Tissue-resident memory (TRM) cells are potent mediators of immunity against infectious pathogens in peripheral tissues. Published studies from our laboratory now establish a crucial role for TRM cells in immunity to cancer. We show that immunotherapy-induced CD8 TRM cells mediate immunity to melanoma in the skin, and that autoimmune vitiligo is a key host requirement for generating these durably protective TRM cells. Vitiligo has long been recognized as a positive prognostic factor in melanoma patients. We find that the skin of vitiligo- affected mice provides a hospitable niche for the residence of memory T cells that provide durable, protective, antitumor immunity. We hypothesize that a diverse complement of functional memory T cells in peripheral tissues underlies the durable tumor immunity observed in mice and melanoma patients with vitiligo and other cutaneous inflammatory events. Our first Specific Aim will be to determine the contribution of TRM cells to metastatic tumor protection. Mice with vitiligo also maintain protection against lung metastases, and our preliminary data reveal a distinct population of tumor-specific TRM cells in the lungs of mice with vitiligo. We will test the hypothesis that lung TRM cells and lymphoid TEM cells together prevent metastatic melanoma growth, and define a core transcriptional signature for lung and skin TRM cells. Our second Specific Aim will be to define the tumor antigen specificity of protective TRM recall responses in skin. Our data show that TRM cells in vitiligo- affected skin have specificity for melanocyte/melanoma shared antigens, as well as a model tumor-specific antigen. We will determine how antigen recognition affects T cell function and competition for the TRM niche, and test the hypothesis that TRM cells with specificity for both tumor/self antigens and neoantigens mediate the rejection of melanoma and non-melanoma tumors in the skin. Finally, our third Specific Aim will be to determine the role of antigen-unrelated cutaneous inflammation in promoting TRM responses to melanoma. We will test the hypothesis that melanocyte-unrelated skin inflammation can generate melanoma-specific TRM cells by assessing TRM cell responses in skin biopsies from melanoma patients with vitiligo and other cutaneous inflammatory events. Preclinical work will focus on a therapeutic approach for promoting TRM responses in conjunction with immune checkpoint inhibition. Overall, this project will define the role of resident memory T cells in the immune response to cancer. By demonstrating a fundamental role for TRM cells in host-wide immunity to cancer, these studies are expected to have a transformative impact on the way that immunotherapies are delivered and evaluated.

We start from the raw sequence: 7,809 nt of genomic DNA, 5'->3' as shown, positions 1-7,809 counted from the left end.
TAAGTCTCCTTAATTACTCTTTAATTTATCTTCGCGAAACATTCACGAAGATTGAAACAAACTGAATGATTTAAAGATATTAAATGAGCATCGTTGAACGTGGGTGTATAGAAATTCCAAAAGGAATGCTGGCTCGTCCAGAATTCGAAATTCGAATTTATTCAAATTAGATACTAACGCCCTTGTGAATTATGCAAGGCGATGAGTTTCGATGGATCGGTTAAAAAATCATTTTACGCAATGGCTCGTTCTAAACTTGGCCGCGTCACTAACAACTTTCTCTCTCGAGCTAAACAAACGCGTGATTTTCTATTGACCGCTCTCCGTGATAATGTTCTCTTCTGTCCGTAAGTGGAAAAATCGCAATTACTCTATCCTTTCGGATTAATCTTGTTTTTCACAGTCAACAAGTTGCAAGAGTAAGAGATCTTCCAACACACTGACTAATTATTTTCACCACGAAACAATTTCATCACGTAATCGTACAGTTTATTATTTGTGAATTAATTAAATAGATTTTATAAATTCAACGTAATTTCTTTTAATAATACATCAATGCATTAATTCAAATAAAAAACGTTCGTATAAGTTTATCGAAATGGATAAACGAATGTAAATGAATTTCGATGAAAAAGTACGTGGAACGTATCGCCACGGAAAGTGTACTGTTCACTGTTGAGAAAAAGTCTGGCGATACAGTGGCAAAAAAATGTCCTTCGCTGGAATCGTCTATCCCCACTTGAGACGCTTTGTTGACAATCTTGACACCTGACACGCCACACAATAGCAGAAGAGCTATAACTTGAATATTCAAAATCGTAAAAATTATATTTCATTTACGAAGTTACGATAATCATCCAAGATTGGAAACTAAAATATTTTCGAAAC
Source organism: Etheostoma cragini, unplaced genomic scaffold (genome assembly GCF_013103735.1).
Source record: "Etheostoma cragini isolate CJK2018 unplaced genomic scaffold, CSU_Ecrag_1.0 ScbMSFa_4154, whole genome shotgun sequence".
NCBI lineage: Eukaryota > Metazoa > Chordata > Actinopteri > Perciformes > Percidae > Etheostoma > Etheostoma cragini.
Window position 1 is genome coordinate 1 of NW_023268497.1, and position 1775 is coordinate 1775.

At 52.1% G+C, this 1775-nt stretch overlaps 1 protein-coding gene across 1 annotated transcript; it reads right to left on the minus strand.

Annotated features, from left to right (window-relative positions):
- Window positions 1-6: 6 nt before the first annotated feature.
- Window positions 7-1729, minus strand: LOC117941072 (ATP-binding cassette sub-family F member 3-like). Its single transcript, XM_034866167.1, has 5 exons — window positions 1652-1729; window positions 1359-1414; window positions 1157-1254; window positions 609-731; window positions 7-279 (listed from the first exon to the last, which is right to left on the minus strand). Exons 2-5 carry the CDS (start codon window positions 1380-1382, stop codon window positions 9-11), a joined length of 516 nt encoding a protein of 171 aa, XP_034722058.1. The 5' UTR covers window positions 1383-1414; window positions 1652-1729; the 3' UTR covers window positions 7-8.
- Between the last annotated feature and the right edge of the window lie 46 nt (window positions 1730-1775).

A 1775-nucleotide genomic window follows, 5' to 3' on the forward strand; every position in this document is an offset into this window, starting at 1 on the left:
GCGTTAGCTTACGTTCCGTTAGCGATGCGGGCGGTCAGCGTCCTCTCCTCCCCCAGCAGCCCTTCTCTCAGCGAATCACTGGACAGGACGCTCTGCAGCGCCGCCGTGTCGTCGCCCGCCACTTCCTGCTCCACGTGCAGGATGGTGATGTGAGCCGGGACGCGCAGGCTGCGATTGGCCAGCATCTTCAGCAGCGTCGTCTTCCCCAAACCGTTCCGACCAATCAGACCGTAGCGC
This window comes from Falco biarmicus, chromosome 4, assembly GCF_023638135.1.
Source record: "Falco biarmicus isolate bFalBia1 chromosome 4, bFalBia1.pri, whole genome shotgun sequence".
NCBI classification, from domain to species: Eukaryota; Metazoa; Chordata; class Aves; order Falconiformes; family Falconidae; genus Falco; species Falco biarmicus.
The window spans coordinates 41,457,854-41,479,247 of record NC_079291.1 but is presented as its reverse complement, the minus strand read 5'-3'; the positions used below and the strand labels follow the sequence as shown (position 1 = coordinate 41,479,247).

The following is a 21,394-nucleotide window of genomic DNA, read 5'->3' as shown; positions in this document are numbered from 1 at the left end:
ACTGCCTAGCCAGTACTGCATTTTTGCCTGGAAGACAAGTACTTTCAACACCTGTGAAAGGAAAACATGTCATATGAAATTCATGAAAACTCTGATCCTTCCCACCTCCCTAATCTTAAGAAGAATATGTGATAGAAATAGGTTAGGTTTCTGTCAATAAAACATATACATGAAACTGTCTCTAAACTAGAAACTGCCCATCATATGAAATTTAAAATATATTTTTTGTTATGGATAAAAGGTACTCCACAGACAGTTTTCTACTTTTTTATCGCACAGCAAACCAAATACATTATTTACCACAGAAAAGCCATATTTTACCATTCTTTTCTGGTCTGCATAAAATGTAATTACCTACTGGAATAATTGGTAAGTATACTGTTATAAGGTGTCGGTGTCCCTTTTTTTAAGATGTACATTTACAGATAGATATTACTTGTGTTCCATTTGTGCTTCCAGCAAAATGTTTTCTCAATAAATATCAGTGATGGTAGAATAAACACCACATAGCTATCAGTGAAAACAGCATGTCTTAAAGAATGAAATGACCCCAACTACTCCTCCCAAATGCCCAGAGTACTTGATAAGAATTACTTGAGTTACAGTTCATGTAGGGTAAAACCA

Public Health Relevance

This research is aimed at understanding how immune cells that fight tumors can remain in the skin and lungs, and provide cancer protection for long periods of time. Results from this work will help to explain why some cancer patients who receive immunotherapies have such durable responses. This research also seeks ways to make cancer immunotherapies more long-lived. Therefore this work has broad relevance for public health.

National Institute of Health (NIH)
National Cancer Institute (NCI)
Research Project (R01)
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Cancer Immunopathology and Immunotherapy Study Section (CII)
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Mccarthy, Susan A
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Dartmouth College
Schools of Medicine
United States
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Molodtsov, Aleksey; Turk, Mary Jo (2018) Tissue Resident CD8 Memory T Cell Responses in Cancer and Autoimmunity. Front Immunol 9:2810
Shabaneh, Tamer B; Molodtsov, Aleksey K; Steinberg, Shannon M et al. (2018) Oncogenic BRAFV600E Governs Regulatory T-cell Recruitment during Melanoma Tumorigenesis. Cancer Res 78:5038-5049